Wayne Throop ***@sheol.org http://sheol.org/throopw
Keith F. Lynch
2007-02-03 21:55:20 UTC
Permalink
Post by m***@hotmail.com
Post by Keith F. Lynch
Post by m***@hotmail.com
Post by Keith F. Lynch
Then I annoyed him by describing how to build radio transmitters
and recievers all of whose conductors are liquid.
While such a thing it is possible, it would likely be very
expensive.
Certainly. I wasn't suggesting that it would be a consumer
appliance any time soon. But within 20 years after the Change,
there ought to be a handful of them for military use.
So how would you build a radio transmitter or receiver which all of
the conductors are liquid?
Conductors, inductors, capacitors, and resistors are easy. Use
plastic tubing containing salt water. Make it long and narrow for a
resistor. Coil it for an inductor. Use a basin divided by a sheet of
gold foil dielectric as a capacitor. (Gold because it can be hammered
extremely thin. It is, of course, an excellent *insulator* in
Stirling's post-Change world.)

To generate the electricity, use an ordinary generator with the copper
wire windings replaced with more salt water tubing.

The hard parts are the active elements. What do you use in place of
vacuum tubes or transistors?

You could build a liquid transistor using an alkaline solution for
the N parts and an acid solution for the P parts, or vice versa. Of
course the fluids would have to be constantly replenished, lest they
mix together. I'm envisioning a tiny sponge, constantly dripping,
being fed by three eyedroppers.

You can get post-Change alkali from wood ashes, and post-Change acid
from animal stomachs.

If I had a year with nothing better to do, I'd build one.

My qualifications: As a teenager, I got an FCC Radiotelephone First
Class license and an Amateur Extra Class license, the highest level of
professional and amateur radio licenses. And I've learned a lot more
about radio, electronics, and physics since then.
--
Keith F. Lynch - http://keithlynch.net/
Please see http://keithlynch.net/email.html before emailing me.
Wayne Throop
2007-02-03 22:02:56 UTC
Permalink
: "Keith F. Lynch" <***@KeithLynch.net>
: You could build a liquid transistor using an alkaline solution for
: the N parts and an acid solution for the P parts, or vice versa. Of
: course the fluids would have to be constantly replenished, lest they
: mix together. I'm envisioning a tiny sponge, constantly dripping,
: being fed by three eyedroppers.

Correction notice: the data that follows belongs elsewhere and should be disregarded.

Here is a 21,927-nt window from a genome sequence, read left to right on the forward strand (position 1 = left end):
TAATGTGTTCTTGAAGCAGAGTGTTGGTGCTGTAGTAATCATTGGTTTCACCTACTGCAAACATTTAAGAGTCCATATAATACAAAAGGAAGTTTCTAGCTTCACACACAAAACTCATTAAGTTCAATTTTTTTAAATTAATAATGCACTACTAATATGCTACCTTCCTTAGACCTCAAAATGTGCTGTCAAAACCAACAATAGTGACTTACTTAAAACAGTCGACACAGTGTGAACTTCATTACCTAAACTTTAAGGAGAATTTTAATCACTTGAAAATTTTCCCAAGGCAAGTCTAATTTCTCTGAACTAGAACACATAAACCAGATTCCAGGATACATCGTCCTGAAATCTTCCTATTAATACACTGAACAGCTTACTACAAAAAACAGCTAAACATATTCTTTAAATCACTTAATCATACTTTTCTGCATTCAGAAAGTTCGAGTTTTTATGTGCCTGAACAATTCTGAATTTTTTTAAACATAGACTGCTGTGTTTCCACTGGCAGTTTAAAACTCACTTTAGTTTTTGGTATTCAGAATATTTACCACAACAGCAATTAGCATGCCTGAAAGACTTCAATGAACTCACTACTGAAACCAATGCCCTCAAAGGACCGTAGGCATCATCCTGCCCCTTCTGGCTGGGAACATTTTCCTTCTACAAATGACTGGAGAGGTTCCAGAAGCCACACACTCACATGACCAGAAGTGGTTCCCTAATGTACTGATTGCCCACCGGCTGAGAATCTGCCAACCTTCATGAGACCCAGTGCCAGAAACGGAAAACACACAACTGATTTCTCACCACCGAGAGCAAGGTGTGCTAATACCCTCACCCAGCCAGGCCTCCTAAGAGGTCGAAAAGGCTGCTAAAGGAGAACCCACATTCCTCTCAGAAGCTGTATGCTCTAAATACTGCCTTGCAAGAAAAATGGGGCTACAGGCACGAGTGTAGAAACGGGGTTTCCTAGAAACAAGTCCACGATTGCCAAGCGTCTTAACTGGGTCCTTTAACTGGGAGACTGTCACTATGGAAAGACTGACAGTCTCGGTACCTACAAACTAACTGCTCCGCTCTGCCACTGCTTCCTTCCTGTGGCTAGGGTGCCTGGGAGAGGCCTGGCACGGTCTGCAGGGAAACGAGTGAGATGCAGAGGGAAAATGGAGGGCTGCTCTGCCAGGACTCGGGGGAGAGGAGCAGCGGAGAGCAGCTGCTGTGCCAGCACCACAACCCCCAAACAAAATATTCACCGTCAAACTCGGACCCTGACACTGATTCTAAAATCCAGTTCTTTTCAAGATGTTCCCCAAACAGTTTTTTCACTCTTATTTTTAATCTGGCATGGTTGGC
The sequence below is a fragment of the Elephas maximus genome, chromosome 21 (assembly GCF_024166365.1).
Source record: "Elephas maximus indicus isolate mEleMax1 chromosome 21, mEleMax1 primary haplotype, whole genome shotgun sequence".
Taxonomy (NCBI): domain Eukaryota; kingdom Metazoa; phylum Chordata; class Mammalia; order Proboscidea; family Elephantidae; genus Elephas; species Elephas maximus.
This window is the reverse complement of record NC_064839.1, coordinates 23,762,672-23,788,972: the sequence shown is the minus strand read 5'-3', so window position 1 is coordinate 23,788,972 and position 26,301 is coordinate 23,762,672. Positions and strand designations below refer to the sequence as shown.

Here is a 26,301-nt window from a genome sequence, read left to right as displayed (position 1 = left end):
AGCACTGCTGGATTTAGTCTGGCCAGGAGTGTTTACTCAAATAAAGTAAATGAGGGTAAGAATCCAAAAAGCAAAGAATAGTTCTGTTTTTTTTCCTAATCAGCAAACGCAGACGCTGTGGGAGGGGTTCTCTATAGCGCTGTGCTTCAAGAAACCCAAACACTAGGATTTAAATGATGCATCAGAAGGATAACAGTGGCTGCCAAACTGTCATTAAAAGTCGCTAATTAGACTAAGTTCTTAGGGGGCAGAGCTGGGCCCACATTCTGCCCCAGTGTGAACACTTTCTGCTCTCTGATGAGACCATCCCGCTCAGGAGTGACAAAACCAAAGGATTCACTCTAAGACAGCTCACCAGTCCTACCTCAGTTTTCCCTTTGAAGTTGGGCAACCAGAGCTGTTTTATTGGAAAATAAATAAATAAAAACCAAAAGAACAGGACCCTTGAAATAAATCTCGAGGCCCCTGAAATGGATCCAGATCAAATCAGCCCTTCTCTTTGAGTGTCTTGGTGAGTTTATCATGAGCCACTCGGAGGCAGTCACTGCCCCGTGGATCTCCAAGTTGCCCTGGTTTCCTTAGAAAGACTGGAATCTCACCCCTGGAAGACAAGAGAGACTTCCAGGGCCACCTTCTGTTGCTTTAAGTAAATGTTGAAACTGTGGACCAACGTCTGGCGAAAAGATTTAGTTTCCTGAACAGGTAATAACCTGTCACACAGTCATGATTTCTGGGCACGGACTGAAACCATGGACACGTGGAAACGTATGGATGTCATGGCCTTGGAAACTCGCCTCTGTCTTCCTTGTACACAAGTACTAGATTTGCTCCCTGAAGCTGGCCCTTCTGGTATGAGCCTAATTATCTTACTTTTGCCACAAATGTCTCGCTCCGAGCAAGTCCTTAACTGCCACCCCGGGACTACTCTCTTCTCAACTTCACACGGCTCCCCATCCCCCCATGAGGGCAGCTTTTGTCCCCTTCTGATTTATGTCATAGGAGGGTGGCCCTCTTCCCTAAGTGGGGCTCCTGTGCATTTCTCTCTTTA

Would that really give you a transistor?
Or just a junction with some odd voltage gradients?


Wayne Throop ***@sheol.org http://sheol.org/throopw
Keith F. Lynch
2007-02-03 22:23:52 UTC
Permalink
Post by Wayne Throop
Post by Keith F. Lynch
You could build a liquid transistor using an alkaline solution for
the N parts and an acid solution for the P parts, or vice versa.
Of course the fluids would have to be constantly replenished, lest
they mix together. I'm envisioning a tiny sponge, constantly
dripping, being fed by three eyedroppers.
Would that really give you a transistor?
Or just a junction with some odd voltage gradients?
There's only one way to find out.

If it doesn't work, there are alternatives. There was radio before
there were vacuum tubes or transistors. Post-Change, you could build
a "crystal" radio receiver using a semi-permeable membrane as a diode.
And you could build a spark or arc transmitter.

For that matter, you *could* have vacuum tubes, though you'd need
to keep a powerful vacuum pump running to keep the water vapor from
spoiling the vacuum. The cathode would consist of a tiny spray
nozzle. The spray would immediately evaporate and you'd be left with
sodium and chloride ions in a near-vacuum. Instead of a grid, use an
powerful electromagnet. Each tube would have two anodes, consisting
of pools of liquid at the bottom of the tube. Ideally you'd use some
polar liquid with a lower vapor pressure than water for the latter,
and you'd keep the tubes *cold*, not hot. (Stirling has confirmed
that refrigerators still work Post-Change. And even if they don't,
you can collect ice in the winter and save it through the summer.)

This tube has more in common with a TV picture tube crossed with a
car's carburator by way of a cavity magnetron from a microwave oven
than with anything Fleming or Lee De Forest ever dreamed up, but I
think it just might work.
--
Keith F. Lynch - http://keithlynch.net/
Please see http://keithlynch.net/email.html before emailing me.
m***@hotmail.com
2007-01-25 06:38:14 UTC
Permalink
Post by septithol
A question has occured to me about SM Stirling's change Trilogy.
According to the books, elctricity beyond a certain magnitude (that
necessary for nervous impulses in living creatures) no longer works,
having been magically abolished by the 'Space Bats'.
Question about that: Is there still lightning during storms? If so, how
can there be. If not, this is going to have quite an effect on the
Earth's ecology.
Another question about that: Is the Earth still generating a magnetic
feild? If so, how can it be? If not, why hasn't everyone died of
radiation poisoning due to it being absent and no longer protecting us
from large quantities of radiation?
Only thing I can think of to explain it, if both lightning and the
Earth's magnetic feild still exist, is that whatever has made the
electricity go bye-bye does not affect electricity above a certain
height in the sky, or below a certain depth in the ground. In which
case I would expect some groups in the book to attempt bringing
generators on board gondolas, or down the biggest holes and valleys
they can find.
In the book _The Protector's War_, Kenneth Larson speculated that
there is an upper limit to electrical voltages in SOLIDS.

Liquids still conduct electricity normally.


Michael